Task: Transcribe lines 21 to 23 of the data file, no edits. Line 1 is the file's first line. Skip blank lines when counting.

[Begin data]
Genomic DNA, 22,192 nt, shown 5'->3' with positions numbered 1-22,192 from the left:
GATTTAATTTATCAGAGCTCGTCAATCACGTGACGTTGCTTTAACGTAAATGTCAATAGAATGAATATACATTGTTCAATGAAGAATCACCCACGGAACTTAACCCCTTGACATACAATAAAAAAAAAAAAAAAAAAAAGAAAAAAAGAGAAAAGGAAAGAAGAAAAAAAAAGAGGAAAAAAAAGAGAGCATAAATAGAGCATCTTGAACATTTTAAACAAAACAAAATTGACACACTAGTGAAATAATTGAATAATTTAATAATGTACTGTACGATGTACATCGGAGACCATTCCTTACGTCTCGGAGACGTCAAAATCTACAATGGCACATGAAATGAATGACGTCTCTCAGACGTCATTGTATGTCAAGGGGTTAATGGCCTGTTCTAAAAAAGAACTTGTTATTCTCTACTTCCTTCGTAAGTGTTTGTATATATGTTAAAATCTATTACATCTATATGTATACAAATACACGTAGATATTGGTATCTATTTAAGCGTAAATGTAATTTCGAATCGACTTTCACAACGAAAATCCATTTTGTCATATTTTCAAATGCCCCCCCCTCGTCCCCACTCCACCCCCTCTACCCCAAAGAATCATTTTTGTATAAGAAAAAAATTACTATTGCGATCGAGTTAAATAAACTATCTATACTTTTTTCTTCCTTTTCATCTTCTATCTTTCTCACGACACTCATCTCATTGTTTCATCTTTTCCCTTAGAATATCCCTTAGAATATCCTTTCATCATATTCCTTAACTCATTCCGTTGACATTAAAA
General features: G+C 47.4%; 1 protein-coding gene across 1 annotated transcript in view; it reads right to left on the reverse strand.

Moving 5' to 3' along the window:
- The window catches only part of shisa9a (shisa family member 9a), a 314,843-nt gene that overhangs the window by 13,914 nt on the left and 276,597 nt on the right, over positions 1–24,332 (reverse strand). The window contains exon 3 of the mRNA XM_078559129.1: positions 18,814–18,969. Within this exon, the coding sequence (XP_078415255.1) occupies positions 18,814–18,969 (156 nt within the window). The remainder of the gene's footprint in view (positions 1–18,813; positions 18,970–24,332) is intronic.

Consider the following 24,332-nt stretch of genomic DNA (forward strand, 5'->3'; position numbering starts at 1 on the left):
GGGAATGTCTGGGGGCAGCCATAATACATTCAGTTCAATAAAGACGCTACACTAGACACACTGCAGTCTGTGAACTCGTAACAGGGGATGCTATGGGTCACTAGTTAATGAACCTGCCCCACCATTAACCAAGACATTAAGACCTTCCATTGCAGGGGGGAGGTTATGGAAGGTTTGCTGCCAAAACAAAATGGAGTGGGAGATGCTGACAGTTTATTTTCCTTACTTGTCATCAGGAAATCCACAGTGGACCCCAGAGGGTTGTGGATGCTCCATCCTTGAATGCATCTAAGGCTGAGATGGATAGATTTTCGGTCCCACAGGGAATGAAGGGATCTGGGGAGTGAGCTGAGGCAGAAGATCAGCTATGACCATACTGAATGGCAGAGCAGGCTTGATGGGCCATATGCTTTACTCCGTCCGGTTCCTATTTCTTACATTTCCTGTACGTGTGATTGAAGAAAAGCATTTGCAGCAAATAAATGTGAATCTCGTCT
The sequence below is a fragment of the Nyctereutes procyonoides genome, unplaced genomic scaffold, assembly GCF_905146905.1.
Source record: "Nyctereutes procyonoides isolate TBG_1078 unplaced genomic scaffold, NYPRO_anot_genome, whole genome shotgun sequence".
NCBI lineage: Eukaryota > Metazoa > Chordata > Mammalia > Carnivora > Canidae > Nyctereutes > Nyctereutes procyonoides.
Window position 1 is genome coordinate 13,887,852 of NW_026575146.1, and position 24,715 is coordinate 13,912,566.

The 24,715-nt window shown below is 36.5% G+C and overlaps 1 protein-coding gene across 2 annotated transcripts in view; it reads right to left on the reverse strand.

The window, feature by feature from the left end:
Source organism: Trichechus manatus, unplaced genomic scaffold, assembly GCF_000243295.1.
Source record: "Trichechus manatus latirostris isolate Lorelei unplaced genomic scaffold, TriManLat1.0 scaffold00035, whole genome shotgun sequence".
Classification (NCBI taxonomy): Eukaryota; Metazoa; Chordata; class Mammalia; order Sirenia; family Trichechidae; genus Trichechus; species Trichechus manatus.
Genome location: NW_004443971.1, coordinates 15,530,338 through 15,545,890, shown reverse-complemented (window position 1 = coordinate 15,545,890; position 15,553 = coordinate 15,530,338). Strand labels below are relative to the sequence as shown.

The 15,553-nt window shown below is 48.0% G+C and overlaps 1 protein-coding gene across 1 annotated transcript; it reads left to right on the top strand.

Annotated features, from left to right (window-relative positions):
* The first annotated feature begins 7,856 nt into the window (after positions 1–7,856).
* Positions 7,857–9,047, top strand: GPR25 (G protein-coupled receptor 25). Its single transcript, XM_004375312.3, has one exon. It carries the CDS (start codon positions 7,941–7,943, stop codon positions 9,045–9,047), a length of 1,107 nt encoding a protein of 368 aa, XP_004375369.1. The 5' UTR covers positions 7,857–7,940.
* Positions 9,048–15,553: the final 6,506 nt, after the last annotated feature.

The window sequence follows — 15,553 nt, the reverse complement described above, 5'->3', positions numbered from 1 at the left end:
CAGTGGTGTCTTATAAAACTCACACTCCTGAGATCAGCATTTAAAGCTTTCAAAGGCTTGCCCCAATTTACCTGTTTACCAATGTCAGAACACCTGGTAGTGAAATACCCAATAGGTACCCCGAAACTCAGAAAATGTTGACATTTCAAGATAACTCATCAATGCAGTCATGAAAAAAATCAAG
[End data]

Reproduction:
* Positions 7,857–9,047, top strand: GPR25 (G protein-coupled receptor 25). Its single transcript, XM_004375312.3, has one exon. It carries the CDS (start codon positions 7,941–7,943, stop codon positions 9,045–9,047), a length of 1,107 nt encoding a protein of 368 aa, XP_004375369.1. The 5' UTR covers positions 7,857–7,940.
* Positions 9,048–15,553: the final 6,506 nt, after the last annotated feature.

The window sequence follows — 15,553 nt, the reverse complement described above, 5'->3', positions numbered from 1 at the left end: